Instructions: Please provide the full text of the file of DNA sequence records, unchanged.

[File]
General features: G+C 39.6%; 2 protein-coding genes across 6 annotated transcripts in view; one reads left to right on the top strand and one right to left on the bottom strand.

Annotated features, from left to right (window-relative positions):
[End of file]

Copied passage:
General features: G+C 39.6%; 2 protein-coding genes across 6 annotated transcripts in view; one reads left to right on the top strand and one right to left on the bottom strand.

Annotated features, from left to right (window-relative positions):